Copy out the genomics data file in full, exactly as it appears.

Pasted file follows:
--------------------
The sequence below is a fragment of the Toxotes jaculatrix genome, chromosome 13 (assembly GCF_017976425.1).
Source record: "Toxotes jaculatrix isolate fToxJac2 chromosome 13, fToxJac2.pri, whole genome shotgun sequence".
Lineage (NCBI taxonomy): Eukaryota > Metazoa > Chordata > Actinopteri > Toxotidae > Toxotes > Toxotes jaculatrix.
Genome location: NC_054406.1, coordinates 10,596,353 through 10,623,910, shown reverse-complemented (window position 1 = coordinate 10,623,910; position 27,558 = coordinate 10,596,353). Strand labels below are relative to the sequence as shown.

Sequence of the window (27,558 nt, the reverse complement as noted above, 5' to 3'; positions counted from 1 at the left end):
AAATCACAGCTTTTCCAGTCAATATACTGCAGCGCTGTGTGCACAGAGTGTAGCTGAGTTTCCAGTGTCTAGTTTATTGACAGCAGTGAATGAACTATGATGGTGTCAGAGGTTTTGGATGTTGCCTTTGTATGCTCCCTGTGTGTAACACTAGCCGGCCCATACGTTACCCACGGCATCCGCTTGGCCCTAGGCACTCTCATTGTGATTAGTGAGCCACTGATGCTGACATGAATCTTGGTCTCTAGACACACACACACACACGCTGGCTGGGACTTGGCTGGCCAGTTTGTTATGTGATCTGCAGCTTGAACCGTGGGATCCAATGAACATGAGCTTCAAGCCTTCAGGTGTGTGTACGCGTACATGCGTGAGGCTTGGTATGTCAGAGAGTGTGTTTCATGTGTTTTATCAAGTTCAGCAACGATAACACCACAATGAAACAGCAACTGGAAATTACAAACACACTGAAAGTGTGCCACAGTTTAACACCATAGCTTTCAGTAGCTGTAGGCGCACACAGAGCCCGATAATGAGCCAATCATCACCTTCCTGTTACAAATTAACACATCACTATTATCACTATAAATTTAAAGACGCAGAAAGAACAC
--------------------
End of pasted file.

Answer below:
The sequence below is a fragment of the Toxotes jaculatrix genome, chromosome 13 (assembly GCF_017976425.1).
Source record: "Toxotes jaculatrix isolate fToxJac2 chromosome 13, fToxJac2.pri, whole genome shotgun sequence".
Lineage (NCBI taxonomy): Eukaryota > Metazoa > Chordata > Actinopteri > Toxotidae > Toxotes > Toxotes jaculatrix.
Genome location: NC_054406.1, coordinates 10,596,353 through 10,623,910, shown reverse-complemented (window position 1 = coordinate 10,623,910; position 27,558 = coordinate 10,596,353). Strand labels below are relative to the sequence as shown.

Sequence of the window (27,558 nt, the reverse complement as noted above, 5' to 3'; positions counted from 1 at the left end):
AAATCACAGCTTTTCCAGTCAATATACTGCAGCGCTGTGTGCACAGAGTGTAGCTGAGTTTCCAGTGTCTAGTTTATTGACAGCAGTGAATGAACTATGATGGTGTCAGAGGTTTTGGATGTTGCCTTTGTATGCTCCCTGTGTGTAACACTAGCCGGCCCATACGTTACCCACGGCATCCGCTTGGCCCTAGGCACTCTCATTGTGATTAGTGAGCCACTGATGCTGACATGAATCTTGGTCTCTAGACACACACACACACACGCTGGCTGGGACTTGGCTGGCCAGTTTGTTATGTGATCTGCAGCTTGAACCGTGGGATCCAATGAACATGAGCTTCAAGCCTTCAGGTGTGTGTACGCGTACATGCGTGAGGCTTGGTATGTCAGAGAGTGTGTTTCATGTGTTTTATCAAGTTCAGCAACGATAACACCACAATGAAACAGCAACTGGAAATTACAAACACACTGAAAGTGTGCCACAGTTTAACACCATAGCTTTCAGTAGCTGTAGGCGCACACAGAGCCCGATAATGAGCCAATCATCACCTTCCTGTTACAAATTAACACATCACTATTATCACTATAAATTTAAAGACGCAGAAAGAACAC